Published In November 2000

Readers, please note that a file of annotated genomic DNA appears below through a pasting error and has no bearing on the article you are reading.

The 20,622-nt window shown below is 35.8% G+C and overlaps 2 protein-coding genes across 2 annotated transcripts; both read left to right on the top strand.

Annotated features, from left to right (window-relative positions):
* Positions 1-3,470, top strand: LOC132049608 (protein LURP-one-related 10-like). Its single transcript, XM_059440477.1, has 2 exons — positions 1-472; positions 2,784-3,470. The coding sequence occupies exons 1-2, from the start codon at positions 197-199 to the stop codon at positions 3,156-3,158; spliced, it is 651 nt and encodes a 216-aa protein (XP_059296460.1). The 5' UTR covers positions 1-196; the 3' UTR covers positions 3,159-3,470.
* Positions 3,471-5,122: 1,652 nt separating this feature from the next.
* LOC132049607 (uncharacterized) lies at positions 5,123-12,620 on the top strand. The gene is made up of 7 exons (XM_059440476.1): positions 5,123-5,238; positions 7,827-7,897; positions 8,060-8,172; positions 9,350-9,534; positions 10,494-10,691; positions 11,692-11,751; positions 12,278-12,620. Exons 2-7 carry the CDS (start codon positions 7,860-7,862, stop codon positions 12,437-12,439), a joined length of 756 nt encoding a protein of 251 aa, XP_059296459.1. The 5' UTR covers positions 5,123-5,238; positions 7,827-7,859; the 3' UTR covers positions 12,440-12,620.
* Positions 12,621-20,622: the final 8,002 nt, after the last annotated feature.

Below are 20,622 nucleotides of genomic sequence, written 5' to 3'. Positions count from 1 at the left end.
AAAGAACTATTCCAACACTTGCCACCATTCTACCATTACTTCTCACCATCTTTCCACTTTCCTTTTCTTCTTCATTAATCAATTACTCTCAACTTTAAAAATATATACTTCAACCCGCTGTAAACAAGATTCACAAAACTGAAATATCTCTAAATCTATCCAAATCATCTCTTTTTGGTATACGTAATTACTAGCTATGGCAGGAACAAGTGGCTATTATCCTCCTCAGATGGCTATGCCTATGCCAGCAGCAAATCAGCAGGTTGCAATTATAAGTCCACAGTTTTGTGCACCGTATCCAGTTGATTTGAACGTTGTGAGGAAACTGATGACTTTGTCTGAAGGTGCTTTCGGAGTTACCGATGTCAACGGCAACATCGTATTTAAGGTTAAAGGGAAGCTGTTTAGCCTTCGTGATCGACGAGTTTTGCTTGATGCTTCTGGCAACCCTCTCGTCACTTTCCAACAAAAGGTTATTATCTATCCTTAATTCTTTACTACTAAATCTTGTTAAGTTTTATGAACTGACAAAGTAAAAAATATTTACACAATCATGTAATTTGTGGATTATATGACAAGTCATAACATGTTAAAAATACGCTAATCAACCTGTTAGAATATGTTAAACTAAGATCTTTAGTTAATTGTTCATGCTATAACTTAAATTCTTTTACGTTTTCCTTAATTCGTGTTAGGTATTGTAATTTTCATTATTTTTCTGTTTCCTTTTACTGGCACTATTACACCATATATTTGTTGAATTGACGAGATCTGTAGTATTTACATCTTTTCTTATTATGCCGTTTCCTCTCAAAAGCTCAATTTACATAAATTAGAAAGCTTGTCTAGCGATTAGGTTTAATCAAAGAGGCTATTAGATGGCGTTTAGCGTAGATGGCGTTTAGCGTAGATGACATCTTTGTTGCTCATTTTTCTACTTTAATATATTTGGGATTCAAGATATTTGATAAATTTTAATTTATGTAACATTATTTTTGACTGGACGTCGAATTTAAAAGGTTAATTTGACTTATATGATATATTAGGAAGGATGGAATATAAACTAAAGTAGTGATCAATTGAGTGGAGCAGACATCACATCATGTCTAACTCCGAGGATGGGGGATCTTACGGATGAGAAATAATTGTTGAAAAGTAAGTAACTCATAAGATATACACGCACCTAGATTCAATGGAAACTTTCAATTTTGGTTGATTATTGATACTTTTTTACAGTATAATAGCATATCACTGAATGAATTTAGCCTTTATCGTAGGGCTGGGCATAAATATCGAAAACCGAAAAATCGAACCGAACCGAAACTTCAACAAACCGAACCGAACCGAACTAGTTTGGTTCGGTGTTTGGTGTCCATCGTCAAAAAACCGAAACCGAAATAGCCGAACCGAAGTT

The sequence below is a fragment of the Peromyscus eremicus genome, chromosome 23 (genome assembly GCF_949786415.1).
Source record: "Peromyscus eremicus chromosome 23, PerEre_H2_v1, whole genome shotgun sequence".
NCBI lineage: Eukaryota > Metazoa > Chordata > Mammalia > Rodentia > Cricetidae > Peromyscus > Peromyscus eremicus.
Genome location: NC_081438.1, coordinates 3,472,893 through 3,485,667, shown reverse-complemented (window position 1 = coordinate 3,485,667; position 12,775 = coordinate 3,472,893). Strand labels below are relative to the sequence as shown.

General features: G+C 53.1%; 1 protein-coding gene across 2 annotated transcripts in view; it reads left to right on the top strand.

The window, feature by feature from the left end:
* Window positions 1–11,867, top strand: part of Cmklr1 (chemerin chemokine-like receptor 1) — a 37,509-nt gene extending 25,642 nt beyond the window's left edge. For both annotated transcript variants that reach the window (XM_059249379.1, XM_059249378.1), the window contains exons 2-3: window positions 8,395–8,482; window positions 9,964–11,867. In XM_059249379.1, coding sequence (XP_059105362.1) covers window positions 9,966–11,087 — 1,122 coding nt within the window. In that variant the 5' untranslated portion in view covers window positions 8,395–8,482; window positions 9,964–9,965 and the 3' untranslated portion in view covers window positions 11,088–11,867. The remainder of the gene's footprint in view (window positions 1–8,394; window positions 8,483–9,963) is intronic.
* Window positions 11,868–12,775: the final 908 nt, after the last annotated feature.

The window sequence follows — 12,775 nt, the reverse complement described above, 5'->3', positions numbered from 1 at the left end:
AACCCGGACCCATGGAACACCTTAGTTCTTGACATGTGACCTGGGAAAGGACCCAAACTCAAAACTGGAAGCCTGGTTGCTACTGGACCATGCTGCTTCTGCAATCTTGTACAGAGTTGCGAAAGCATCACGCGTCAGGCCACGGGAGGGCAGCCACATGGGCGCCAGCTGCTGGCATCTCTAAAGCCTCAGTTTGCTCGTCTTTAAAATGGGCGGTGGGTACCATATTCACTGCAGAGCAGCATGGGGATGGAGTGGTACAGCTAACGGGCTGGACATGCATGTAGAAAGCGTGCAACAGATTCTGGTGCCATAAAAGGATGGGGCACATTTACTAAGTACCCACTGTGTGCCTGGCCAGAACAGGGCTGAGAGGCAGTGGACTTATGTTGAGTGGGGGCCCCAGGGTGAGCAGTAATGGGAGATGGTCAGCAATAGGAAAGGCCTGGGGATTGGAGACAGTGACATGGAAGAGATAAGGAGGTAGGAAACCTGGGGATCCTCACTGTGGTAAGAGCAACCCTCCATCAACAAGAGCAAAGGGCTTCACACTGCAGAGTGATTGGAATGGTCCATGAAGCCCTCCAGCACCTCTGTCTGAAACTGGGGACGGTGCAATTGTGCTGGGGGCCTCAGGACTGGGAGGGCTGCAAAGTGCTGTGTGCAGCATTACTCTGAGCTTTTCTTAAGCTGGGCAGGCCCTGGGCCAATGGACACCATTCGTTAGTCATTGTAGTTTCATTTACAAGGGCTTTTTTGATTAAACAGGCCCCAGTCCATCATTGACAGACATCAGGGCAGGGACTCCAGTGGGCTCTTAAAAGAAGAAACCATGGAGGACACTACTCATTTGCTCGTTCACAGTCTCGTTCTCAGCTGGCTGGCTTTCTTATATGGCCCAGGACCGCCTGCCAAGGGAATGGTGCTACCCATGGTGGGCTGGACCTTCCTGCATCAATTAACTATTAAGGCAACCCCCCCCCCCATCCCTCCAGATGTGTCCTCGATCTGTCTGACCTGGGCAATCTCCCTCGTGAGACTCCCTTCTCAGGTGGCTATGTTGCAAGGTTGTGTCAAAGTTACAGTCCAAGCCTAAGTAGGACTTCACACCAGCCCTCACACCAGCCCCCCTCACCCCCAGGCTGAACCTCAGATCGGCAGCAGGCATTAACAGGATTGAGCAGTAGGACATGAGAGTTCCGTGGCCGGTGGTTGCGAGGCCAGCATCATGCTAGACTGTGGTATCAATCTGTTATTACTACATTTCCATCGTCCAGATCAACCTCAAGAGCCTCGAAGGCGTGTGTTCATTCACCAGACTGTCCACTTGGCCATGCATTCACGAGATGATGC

While cause and effect drives science, cost and effect is increasing what drives specifying for outdoor lighting. Those two factors—initial and maintenance/replacement cost and effect of the light provided by lamps and fixtures on an area or building—can be of paramount importance in the efficiency and perceived success of a lighting installation. End-users are always happy when overall life cycle cost is as low as possible without sacrificing quality or quantity of light. Using pulse-start metal halide lamps for a variety of outdoor applications can save on energy expenditures while providing excellent lighting, overall. Metal halide lamps, which can be used in fixtures that aim them precisely, are increasingly used for a wide variety of outdoor installations. These include roadway and parking lot lighting, various decorative and other architectural applications, and sports lighting, where metal halide has been the predominant light source (and the white light it provides is much appreciated) for the past 15 or 20 years. While the metal halide market continues to grow in general, the pulse-start metal halide market has experienced the most technological advances recently. This is because of introduction of lower wattages (down to 50 watts, which is suitable for wall washes and bollards) and higher wattages, though these are not yet widely available in this country in high enough wattages for most sports lighting applications. “Pulse-start technology is probably the fastest growing area of metal halide right now because it is a more efficient metal halide product,” affirmed Craig Witsoe, product general manager of North America high-intensity discharge (HID) products at GE Lighting. Unlike standard metal halide lamps that dim over time, pulse-start metal halide lamps burn brighter for the life of the lamp. Though fluorescent and incandescent lamps have very high lumen maintenance over the life of the lamp—e.g., fluorescent has up to 95 percent lumen maintenance—standard metal halide has only 65 percent lumen maintenance and dims over time. But metal halide lamps with pulse-start technology can offer up to 75 percent lumen maintenance. Pulse-start technology, while increasingly popular in lower wattages for a few years now, is showing up in higher wattages as well. In pulse-start technology, the fill pressure of the metal halide arc tube is much higher than the pressure in standard metal halide, enhancing the lamp’s performance by increasing the lumen maintenance and increasing the metal life of the lamp. This helps to reduce warm-up and re-strike times for these systems. However, as the fill pressure in the tube is increased, the lamp is harder to start, requiring a high-voltage igniter. Pulse-start lamps use a 3000- to 4000-volt pulse from a matching ballast to start the lamp; hence the term “pulse start.” Lower-wattage lamps, developed in the 1980s, typically had the higher pressure and the necessary pulse igniters within them because their arc tubes were too small to include the third starting electrode used in standard larger metal halide lamps. While the higher wattages in metal halide—which were the first to enter the market—did not initially have pulse-start technology because there was room for the third electrode, manufacturers, specifiers, and end-users have increasingly seen the benefits of including pulse-start technology in higher-wattage lamps, as well. Because the pulse igniters to start the lamps are in the ballast, special ballasts are needed for pulse-start metal halide lamps. Until fairly recently, the color appearance from metal halide lamps would change over time because the unavoidable, even minute, varying of chemical compounds involved in the manufacture gave some lamps diverse hues. Manufacturers are addressing this and are developing products that achieve better color rendering and uniformity among lamps. Philips, for example, in its MasterColor metal halide line, recently developed a method of manufacture, involving ceramics, that ensures there is no variance in the chemicals used in the manufacturing process, making all the lamps in a particular line almost clones of each other. “Color appearance is just about identical from lamp to lamp,” explained Steven Goldmacher, director of public affairs at Philips. Instead of using a glass arc tube, he noted, “Philips uses a polycrystalline alumina (PCA) and the fill elements are added in precise doses.” Available in ED-17s, reflector parabolic aluminum reflectors (PARs), and single-and double-ended linear versions, the lamps, which have typical life cycles of 12,000 to 15,000 hours, can replace lower-wattage standard metal halide lamps, incandescent, and halogen lighting sources, for landscaping and other applications. Well suited to facade lighting and outdoor lampposts, the line features higher wattages than previously available, with sustained color rendering index (CRI) of 92, which the company notes is the highest in the industry. Starting at 150 watts and running up to a soon-to-be-released 400-watt version, the lamps are available in 3000K to 4000K color temperature. Other companies, as well, offer ceramic pulse-start technologies for lamps useful for color-critical applications. GE Lighting’s product, for example, is called Constant Color CMH. Sylvania is also in the process of introducing a full line of ceramic pulse-start metal halide products. In most cases, the amount of color shift among metal halide lamps in a particular installation is not an issue, but in color-critical applications it could be. When one lamp burns out, end users could “use group relamping in order to minimize any differences in perceived color,” Robert Roller, Venture Lighting vice president of market development, suggested. Osram Sylvania recently expanded its line of METALARC PULSE START lamps to include an exclusive 320/350-watt pulse start metal halide lamp that can run on a 320- or a 350-pulse-start-watt ballast. The lamp design can operate on a 277V linear reactor or constant wattage auto transformer (CWA) ballast at 320 or 350 watts, simplifying stocking to two sizes for distributors and at facilities, notes Bob Ponzini, Sylvania product manager. The lamp will soon be available as open fixture and enclosed fixture rated in BT28 and BT37 configurations. The new Osram Sylvania METALARC SUPERSAVER, an energy-saving retrofit lamp running off standard metal halide technology, does not require a ballast change. Electricians can, for example, use a 360-watt lamp as a direct replacement for a 400-watt metal halide lamp, saving 40 watts per fixture while yielding the same light output, he pointed out, increasing system efficiency. Venture Lighting Uni-Form Pulse Start Metal Halide System-lamp, ballast, and controls—uses a formed arc tube body and ballasts that run on 277-volt systems which, Roller noted, contributes to higher efficiency than otherwise. The lamps are available in 50- through 450-wattages in open or enclosed styles, clear or coated versions, 2700K, 3000K, and 4000K color temperatures; and CRI options of 65 through 75. The reactor ballasts save approximately 50 percent of energy consumed, compared to older, CWA ballasts, Roller pointed out. For example, he explained, a Venture 350-watt pulse-start metal halide lamp installed with a reactor ballast, will yield more lumen output than a standard 400-watt lamp and will save a total of almost 80 watts of electrical energy over a 400-watt lamp over its life. Venture also has pulse-start ballasts for those installations where 277 volts are not available. GE PulseArc Multi-Vapor metal halide pulse-start lamps, for new installations, for example, are rated up to 30,000 hours if the lamp is cycled once per 120 hours for standard systems. (Manufacturers recommend that the lamps be turned on and off at least once a week for about 15 minutes for certain operating safety issues. The 750-watt GE PulseArc lamps, which operate on energy-saving ballasts and have a shorter warm-up time could, GE Lighting notes, provide energy savings up to $440 per lamp while providing comparable light and longer life than 1000-watt standard metal halide lamps. The crisp white metal halide light is, he pointed out, well suited to parking areas. For retrofits, using similar technology, GE’s new StayBright Multi-Vapor lamps feature an integral pulse-start technology that provides PulseArc-like performance on standard CWA ballasts. The lamp can serve as an easy direct replacement of existing metal halide lamps because the starter circuit is integrated within the lamp, allowing an installer to plug it into an existing CWA system without changing the ballast, essentially giving pulse start performance on a standard metal halide system. Available in both clear and coated 400-watt versions, they deliver 22 percent more light over life (mean lumens), the highest maintained lumens of any standard CW/ CWA system, notes the company. GE also has a new 750-watt PulseArc lamp, suitable for outdoor retrofits, which can be used, along with 750-watt pulse start ballasts, in place of 1,000-watt universal metal halide lamps and ballasts. Though the lamp starts at 80,000 lumens, rather than over 100,000 lumens, it stays brighter over time, with a less steep drop-off in lumens, the manufacturer points out. “It lasts about one-third longer, minimizing maintenance costs, and could save users up to $440 in energy savings over the life of the lamp, based on the average energy rate of 10 cents per kilowatt hour,” Witsoe pointed out. As the lamp manufacturers come out with new lamps, the fixture manufacturers follow suit with products that can accommodate those lamps. Ruud Lighting’s Square Dome was designed to accept a metal halide lamp in a vertical, rather than horizontal, position. Featuring a domed top and squared off sides, the fixture maximizes lumen output, notes Doug Paulin, product manager, because a lamp that is rated for all orientations puts out the least amount of light in the horizontal orientation and the most in the vertical orientation. Moreover, vertical-burn-only lamps are optimized for even more lumen output than universal-burn lamps in the vertical position, he pointed out. Vertical lamp orientation can be desirable in such outdoor lighting applications as parking lots, shopping centers, and strip centers. The fixture comes in three reflector configurations that offer different beam spreads for perimeters of parking lots, for single-fixture pole mounts, and for back-to-back pole mounting. Designed for pulse-start lamps, the system—which costs 10 to 15 percent more but provides 15 to 20 percent more output, according to the manufacturer—allows an installation to either use 15 to 20 percent fewer poles or 15 to 20 percent less wattage. GE Lighting Systems Dimension 1000 Luminaires, for retail and commercial complex parking lots as well as car lots and tennis courts, feature vertical full-size (BT56) lamp mounting and accept 250W, 400W, and 1000W metal halide lamps. Available in cutoff and noncutoff configurations in various light patterns, the units have one-piece door assembly that provides no-tool access to the optical department. All reflectors are field rotatable. McGraw-Edison Vision VXM architectural area luminaire, available in 100- through 400-watt metal halide and high-pressure sodium lamp sources, features sharp cut-off and maximum visual uniformity, with segmented optics that have been optimized to provide increased throw to the side while minimizing reflected downward illumination. This orientation, notes the company, permits increased pole spacing. The fixture features a hydroformed reflector system available in Type II, III, IV, and V cut-off distributions. All reflectors are field rotatable in 90-degree increments and the luminaire features both toolless entry and a quick disconnect electrical power tray for easy maintenance. Any reflector can be replaced with a different light distribution should traffic patterns change, according to McGraw-Edison. McGraw-Edison Galleria large area luminaires, featuring a vertical lamp as well as a horizontal lamp orientation, accepts pulse-start metal halide sources in a variety of wattages, from 400W to 1000W. The vertical lamp gives optimal uniformity and allows six times the mounting height spacing, rather than the more traditional four times the mounting height, the company points out. Well-suited for parking lots, shopping centers, and large retail applications, the luminaires are available in full cutoff and semi-cutoff models. Sterner Lighting Systems Infranor Capella-5d luminaire accepts both metal halide and quartz sources and is suitable for lighting facades, signs, banners, sculptures, or foliage. Three different rectangular beam patterns (narrow, medium, or wide) are available, with the quartz rectangular beam at 5 degrees wide in the vertical distribution, and 95 degrees wide in the horizontal distribution. Other features include die-cast housing, swivel and yoke mounting styles, and electronic ballast options. HADCO is coming out with a new series of outdoor architectural lighting fixtures, Profiler outdoor luminaire for area parking lots, that offers architecturally shaped cutoff luminaires. Available for pulse-start as well as high-pressure sodium lamps, the pole fixtures, sporting cast aluminum housings, have companion up or down wall wash units and companion floodlight fixtures. As the fixtures offer rotatable optic systems within the housing, the fixture orientation is essentially independent of the light pattern, noted Randy Miller, commercial sales manager. This freedom of movement allows for greater versatility of fixture placement, enabling orienting of the fixture one way and the light pattern in another direction, he pointed out. The pole fixtures offer toolless entry and quick disconnect of ballast when change is needed. McPhilben Outdoor 301 Series up/down wall cylinder combines uplighting and downlighting in a single compact lamp and ballast configuration. The new fixtures feature highly specular spun and faceted reflectors that can, the company notes, produce a variety of light levels and distributions to accommodate diverse lighting design objectives for traditional and contemporary applications. The uplight and downlight components use twin spun specular Alzak reflectors that provide symmetrical distributions. The spike downlight provides a very narrow spot beam at nadir that can, for example, create a strip of illumination on the wall or column for a strong, dramatic lighting statement; the spike uplight provides a very narrow spot at the zenith. HOLOPHANE MirroStar horizontal luminaires, which accept 400-watt pulse-start metal halide and 400-watt and 1000-watt metal halide, as well as 400-watt and 1000-watt HPS, achieve full cutoff and are suitable wherever high-wattage area lighting is required. The fixture includes a removable ballast tray with toolless disconnect to facilitate quick change-out, which could be particularly appreciated in areas where a bucket truck would otherwise be required, points out the company. Quality Lighting’s large-scale rectangular shaped Paradigm outdoor area and roadway lighting fixture, which accepts metal halide as well as high-pressure sodium lamps, has rounded edges and a raised and curved top. The fixture, which can be pole or building mounted and is available in five distribution patterns, is well suited for illuminating corporate and university grounds, retail sites, and public parks, according to the company. Optional Edgeglo windows on three sides of the curved top are available with either clear or colored lenses. Mounting arms can be specified to accommodate single-, dual-, or quad-fixture heads. The FELDMANS provide Web content for companies and write for magazines, trade associations, building product manufacturers, and other companies on a broad range of topics. They can be reached at firstname.lastname@example.org or (914) 238-6272.